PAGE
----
Go ahead and say it wrong

Go ahead and say it wrong

Making mistakes when learning a language is actually doing you a huge favour - don't worry about them, embrace them!
January 09 2021

Let’s face it, making mistakes isn’t fun. It’s embarrassing and makes us feel silly. Conversely, when you know how to do something right, you feel good. It makes us feel nestled, safe in our comfort zone where everything’s familiar. Yet what if making a mistake wasn’t actually as bad as it feels? 

Picture this: you’re in Spain, enjoying the beautiful summer sun. You’ve made friends with a few of the locals and try to impress them with your beginner-level Spanish. Only, instead of saying tengo calor (“I’m hot”, literally meaning “I have heat”), you end up saying estoy caliente (literally “I’m hot”, but it means “I’m aroused”). Your face goes red, and it’s not because of the heat. 😳


Of course, these mistakes seem embarrassing, but we’re here to tell you that they’re actually the good guys disguised as bad guys. Think Bruce the Shark in Finding Nemo, or Severus Snape.  

You shouldn’t worry about making mistakes; they’re actually doing you a massive favour! By understanding why what you said was wrong, you’ll figure out the right way to say it, thus making it more likely to get it right the next time. So, we’ve established that mistakes can be the good guys. Next step is to learn to not be afraid of making them! This’ll grow your confidence, which is how you make progress. 


Don’t worry about grammar. 

We know, it's weird to hear from someone that claims to know their stuff about languages! In fact, studies have shown that diving into grammar (and as such, the theories and reasoning behind why words and sentences are formed in the way that they are) too early can actually slow down your progress. 

It might seem counterintuitive, but this year, we’d love you to get out of your comfort zone. If that means throwing yourself head-first into language learning, then go for it! Fine-tuning the grammar can come later - connections with people are more beneficial.  

Think of it this way: You didn’t learn to swim by reading a manual. In reality, that would be really difficult. Because even if you understand the principles of kicking your legs, moving your arms and taking deep breaths, when you jump into the water, you won’t know what’s hit you (and you’ll probably end up with a mouth full of pool water)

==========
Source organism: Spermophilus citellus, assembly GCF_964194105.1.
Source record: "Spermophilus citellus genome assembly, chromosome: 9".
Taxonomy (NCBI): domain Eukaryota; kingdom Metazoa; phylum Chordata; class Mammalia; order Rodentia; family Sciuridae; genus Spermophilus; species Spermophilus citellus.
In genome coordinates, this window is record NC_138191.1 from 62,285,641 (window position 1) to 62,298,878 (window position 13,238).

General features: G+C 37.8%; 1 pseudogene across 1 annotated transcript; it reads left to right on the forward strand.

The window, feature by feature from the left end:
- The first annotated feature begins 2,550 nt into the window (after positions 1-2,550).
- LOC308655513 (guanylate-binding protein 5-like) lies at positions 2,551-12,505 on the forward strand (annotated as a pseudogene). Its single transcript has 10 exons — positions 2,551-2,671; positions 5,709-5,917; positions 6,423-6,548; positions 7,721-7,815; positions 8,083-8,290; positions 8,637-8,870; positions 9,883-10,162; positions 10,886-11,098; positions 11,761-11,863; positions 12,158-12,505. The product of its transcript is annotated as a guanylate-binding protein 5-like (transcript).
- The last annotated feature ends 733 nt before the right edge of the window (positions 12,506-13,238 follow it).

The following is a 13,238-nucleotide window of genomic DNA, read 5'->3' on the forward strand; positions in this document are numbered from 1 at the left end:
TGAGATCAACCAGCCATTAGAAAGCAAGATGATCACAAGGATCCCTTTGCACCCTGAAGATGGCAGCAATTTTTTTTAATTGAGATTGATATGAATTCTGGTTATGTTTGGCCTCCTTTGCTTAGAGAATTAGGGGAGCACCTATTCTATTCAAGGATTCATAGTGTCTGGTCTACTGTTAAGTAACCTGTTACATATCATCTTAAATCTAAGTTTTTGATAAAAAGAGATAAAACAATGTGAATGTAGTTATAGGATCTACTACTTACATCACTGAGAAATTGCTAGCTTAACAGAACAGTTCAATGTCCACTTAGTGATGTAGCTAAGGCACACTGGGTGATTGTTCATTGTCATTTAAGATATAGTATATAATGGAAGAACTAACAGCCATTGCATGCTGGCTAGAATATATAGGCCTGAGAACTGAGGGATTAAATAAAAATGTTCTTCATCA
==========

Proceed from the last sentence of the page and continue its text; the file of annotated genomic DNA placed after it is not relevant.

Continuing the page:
Go on, break the ice

If your gaffe gives someone the giggles, then seeing the funny side together might just help you make a new friend. Also, laughing releases dopamine, which some studies say can improve your ability to remember stuff (which probably explains why you can quote The Simpsons by heart. Or Friends. Or Monty Python).

The memory of the time you accidentally asked an Italian colleague to “passare il pene” (pass the penis) instead of “passare il pane” (pass the bread) is definitely going to stick around more easily than an uneventful dinner (and you definitely won’t make that mistake twice!).


Is booze your best pal?

Imagine another scenario: You’re at the pub, you’re a couple of drinks in and your language skills seem to (magically) improve. You can form phrases like a pro, overthinking grammar problems is a thing of the past, and your ability to hold sparkling conversation seems to skyrocket. If you make a mistake, no worries! You laugh and move right past it. So why is it that the chilled chats you have when you’re tipsy seem to be the ones you stumble over when you’re sober?